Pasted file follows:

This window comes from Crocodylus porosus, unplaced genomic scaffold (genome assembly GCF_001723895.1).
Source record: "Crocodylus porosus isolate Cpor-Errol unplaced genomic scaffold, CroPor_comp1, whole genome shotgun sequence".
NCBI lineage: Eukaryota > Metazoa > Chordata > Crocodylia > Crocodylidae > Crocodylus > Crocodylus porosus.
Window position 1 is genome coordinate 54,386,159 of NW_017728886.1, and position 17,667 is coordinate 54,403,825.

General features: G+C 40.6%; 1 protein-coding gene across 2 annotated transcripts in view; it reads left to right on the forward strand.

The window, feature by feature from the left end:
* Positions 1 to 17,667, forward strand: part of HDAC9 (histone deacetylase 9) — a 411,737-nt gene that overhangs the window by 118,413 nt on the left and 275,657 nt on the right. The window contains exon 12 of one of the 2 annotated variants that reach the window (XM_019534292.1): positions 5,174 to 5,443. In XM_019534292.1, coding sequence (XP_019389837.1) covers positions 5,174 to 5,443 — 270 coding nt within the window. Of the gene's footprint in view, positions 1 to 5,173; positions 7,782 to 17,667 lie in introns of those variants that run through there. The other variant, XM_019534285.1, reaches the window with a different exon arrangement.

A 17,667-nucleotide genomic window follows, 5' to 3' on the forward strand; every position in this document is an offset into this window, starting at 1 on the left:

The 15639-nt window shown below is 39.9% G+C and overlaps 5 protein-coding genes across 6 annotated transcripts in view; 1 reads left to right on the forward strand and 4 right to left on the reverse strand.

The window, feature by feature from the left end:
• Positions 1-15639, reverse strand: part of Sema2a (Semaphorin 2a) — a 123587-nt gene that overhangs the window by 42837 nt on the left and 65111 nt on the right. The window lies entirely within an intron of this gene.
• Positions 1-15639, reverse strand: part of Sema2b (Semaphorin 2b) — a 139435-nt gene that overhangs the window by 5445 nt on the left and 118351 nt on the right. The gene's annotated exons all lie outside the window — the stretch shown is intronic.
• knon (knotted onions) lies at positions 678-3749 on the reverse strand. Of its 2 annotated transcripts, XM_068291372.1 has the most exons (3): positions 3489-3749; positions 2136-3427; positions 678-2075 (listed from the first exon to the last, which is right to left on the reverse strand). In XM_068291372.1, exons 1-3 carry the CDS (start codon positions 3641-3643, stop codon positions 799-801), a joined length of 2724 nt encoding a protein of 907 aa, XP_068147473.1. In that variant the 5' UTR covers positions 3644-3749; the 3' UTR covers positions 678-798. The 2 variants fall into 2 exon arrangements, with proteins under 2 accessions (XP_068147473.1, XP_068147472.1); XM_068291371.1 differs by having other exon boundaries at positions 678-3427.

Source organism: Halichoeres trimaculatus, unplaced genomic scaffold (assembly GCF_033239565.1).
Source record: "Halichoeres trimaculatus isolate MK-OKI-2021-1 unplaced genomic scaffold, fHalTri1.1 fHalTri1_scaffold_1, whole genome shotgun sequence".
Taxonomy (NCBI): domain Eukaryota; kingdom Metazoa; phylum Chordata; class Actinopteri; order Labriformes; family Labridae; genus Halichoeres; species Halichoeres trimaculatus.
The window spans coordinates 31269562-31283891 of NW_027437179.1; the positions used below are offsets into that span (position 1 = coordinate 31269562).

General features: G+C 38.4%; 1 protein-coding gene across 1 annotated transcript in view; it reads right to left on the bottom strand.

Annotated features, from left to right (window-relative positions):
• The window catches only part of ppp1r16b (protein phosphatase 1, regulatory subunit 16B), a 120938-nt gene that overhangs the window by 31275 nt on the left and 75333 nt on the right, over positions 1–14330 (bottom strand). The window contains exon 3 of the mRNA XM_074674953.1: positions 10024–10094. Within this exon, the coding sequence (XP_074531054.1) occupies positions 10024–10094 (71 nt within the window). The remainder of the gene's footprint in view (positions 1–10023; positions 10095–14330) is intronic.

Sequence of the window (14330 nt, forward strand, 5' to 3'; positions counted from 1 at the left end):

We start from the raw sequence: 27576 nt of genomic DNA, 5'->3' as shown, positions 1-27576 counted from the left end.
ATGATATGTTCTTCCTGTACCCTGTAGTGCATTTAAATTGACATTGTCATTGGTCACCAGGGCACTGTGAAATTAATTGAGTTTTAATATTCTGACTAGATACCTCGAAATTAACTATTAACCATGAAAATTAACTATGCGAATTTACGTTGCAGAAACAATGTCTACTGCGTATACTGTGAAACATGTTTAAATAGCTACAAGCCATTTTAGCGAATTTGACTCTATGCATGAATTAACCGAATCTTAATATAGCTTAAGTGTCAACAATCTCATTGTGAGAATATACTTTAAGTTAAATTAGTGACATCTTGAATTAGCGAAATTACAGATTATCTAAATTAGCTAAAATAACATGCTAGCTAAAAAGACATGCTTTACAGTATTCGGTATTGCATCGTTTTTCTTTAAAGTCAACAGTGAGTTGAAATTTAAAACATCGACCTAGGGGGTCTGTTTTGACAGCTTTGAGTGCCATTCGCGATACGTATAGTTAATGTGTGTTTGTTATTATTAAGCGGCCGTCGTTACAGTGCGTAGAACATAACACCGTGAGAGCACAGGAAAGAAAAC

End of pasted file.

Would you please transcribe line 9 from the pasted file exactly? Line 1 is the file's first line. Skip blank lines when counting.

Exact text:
The 15639-nt window shown below is 39.9% G+C and overlaps 5 protein-coding genes across 6 annotated transcripts in view; 1 reads left to right on the forward strand and 4 right to left on the reverse strand.